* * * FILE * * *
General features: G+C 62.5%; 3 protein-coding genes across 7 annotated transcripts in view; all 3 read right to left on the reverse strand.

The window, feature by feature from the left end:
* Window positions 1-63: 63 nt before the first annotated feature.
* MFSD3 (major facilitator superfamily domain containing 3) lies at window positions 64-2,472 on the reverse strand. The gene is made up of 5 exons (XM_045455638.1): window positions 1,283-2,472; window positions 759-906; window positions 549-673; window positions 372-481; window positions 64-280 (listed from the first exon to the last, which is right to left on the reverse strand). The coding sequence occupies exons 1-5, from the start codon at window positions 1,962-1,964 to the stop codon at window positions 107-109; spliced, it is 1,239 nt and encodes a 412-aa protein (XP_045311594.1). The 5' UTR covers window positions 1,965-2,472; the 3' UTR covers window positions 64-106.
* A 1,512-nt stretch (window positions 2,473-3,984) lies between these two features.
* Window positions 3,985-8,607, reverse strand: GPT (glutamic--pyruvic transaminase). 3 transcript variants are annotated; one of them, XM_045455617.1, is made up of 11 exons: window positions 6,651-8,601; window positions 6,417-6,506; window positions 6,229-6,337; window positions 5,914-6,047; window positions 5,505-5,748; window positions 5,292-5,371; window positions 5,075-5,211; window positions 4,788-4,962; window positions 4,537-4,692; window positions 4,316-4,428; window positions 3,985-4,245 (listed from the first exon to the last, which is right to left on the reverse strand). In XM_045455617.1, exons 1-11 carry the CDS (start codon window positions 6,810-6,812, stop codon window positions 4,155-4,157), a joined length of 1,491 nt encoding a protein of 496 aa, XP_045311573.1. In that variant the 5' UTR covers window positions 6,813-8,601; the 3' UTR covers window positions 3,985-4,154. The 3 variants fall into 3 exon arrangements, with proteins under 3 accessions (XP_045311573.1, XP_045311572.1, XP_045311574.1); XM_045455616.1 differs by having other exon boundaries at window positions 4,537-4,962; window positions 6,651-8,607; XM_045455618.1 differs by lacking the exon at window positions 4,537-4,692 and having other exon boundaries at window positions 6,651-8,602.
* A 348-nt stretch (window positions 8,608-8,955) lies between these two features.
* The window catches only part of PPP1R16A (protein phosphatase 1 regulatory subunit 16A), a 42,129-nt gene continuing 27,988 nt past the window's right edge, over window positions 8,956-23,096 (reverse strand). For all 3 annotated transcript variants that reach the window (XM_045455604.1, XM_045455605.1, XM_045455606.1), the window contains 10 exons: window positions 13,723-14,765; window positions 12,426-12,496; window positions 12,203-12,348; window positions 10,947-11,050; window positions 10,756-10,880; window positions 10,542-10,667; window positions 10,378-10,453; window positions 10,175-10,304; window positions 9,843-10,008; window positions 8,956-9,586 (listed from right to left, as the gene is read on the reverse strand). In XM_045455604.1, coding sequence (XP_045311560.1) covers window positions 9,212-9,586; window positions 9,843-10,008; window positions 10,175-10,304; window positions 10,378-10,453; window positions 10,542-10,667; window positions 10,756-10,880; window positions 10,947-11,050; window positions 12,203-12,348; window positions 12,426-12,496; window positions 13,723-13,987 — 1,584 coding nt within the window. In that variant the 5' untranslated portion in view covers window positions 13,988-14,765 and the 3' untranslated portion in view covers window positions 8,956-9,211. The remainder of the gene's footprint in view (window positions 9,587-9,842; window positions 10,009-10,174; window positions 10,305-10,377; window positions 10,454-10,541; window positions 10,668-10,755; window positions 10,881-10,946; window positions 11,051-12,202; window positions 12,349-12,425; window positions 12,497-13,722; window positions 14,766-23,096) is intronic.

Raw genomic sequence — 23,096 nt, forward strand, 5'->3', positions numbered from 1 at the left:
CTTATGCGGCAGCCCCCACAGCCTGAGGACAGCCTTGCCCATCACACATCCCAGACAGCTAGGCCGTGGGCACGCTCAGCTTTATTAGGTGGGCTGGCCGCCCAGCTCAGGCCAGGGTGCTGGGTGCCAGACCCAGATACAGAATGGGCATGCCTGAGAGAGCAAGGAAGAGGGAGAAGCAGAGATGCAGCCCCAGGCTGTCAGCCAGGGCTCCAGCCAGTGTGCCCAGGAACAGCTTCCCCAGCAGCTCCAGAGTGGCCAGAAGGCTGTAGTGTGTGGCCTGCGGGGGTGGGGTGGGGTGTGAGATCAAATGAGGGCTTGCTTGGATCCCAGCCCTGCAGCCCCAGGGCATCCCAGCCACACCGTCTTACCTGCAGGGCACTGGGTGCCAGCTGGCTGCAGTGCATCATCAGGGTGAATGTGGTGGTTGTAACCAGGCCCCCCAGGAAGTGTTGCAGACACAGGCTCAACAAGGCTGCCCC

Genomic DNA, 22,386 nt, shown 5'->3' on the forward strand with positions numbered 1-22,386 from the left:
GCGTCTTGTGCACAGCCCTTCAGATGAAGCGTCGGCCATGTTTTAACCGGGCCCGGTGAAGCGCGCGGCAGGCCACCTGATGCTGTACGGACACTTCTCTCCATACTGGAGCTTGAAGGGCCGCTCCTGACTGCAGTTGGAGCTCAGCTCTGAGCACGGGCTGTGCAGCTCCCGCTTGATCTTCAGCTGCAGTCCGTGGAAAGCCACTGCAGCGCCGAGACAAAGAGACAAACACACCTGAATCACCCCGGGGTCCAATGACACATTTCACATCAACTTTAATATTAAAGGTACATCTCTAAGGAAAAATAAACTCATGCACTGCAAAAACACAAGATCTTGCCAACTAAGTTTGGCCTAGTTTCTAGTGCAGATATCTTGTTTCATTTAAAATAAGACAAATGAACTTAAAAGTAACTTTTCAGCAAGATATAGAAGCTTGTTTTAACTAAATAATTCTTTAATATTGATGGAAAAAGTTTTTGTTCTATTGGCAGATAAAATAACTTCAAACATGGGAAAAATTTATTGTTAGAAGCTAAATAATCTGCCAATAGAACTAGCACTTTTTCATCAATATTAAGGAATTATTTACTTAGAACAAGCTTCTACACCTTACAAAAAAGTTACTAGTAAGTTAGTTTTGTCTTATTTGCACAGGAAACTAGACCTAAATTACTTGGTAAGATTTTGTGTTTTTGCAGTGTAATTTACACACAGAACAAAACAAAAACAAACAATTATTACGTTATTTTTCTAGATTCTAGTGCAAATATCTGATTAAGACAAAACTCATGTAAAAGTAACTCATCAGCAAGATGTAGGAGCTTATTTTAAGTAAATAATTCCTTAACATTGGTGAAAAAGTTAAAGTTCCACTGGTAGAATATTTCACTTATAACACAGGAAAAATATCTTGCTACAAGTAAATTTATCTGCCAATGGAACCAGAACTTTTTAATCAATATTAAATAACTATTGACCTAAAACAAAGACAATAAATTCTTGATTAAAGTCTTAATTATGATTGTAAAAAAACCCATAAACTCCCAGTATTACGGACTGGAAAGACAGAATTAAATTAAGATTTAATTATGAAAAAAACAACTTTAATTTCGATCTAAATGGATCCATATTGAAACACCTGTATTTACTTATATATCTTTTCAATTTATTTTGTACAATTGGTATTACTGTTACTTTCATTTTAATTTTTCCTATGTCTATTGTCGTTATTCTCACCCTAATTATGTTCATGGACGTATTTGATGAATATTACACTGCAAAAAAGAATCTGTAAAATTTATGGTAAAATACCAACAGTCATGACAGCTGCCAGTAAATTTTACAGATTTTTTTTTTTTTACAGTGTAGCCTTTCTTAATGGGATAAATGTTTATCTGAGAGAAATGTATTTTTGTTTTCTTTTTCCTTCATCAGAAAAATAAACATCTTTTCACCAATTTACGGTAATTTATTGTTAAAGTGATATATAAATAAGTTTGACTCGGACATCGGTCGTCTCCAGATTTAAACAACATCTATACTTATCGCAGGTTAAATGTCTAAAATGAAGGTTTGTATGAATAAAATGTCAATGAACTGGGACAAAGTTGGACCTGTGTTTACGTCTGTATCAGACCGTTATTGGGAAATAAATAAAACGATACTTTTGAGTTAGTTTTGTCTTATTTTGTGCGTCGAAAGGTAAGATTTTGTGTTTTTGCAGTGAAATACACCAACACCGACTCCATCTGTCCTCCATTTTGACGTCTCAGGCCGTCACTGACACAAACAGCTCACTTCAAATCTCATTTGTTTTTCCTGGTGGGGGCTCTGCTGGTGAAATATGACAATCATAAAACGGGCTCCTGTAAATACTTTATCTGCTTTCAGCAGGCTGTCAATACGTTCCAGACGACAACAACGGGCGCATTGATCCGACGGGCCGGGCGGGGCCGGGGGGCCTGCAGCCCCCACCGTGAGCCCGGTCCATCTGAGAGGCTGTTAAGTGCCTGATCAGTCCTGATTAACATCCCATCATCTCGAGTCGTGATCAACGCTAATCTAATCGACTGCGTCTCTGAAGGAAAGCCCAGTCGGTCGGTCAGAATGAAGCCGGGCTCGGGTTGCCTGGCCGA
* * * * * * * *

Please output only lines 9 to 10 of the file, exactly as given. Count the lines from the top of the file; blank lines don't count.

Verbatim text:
Raw genomic sequence — 23,096 nt, forward strand, 5'->3', positions numbered from 1 at the left:
CTTATGCGGCAGCCCCCACAGCCTGAGGACAGCCTTGCCCATCACACATCCCAGACAGCTAGGCCGTGGGCACGCTCAGCTTTATTAGGTGGGCTGGCCGCCCAGCTCAGGCCAGGGTGCTGGGTGCCAGACCCAGATACAGAATGGGCATGCCTGAGAGAGCAAGGAAGAGGGAGAAGCAGAGATGCAGCCCCAGGCTGTCAGCCAGGGCTCCAGCCAGTGTGCCCAGGAACAGCTTCCCCAGCAGCTCCAGAGTGGCCAGAAGGCTGTAGTGTGTGGCCTGCGGGGGTGGGGTGGGGTGTGAGATCAAATGAGGGCTTGCTTGGATCCCAGCCCTGCAGCCCCAGGGCATCCCAGCCACACCGTCTTACCTGCAGGGCACTGGGTGCCAGCTGGCTGCAGTGCATCATCAGGGTGAATGTGGTGGTTGTAACCAGGCCCCCCAGGAAGTGTTGCAGACACAGGCTCAACAAGGCTGCCCC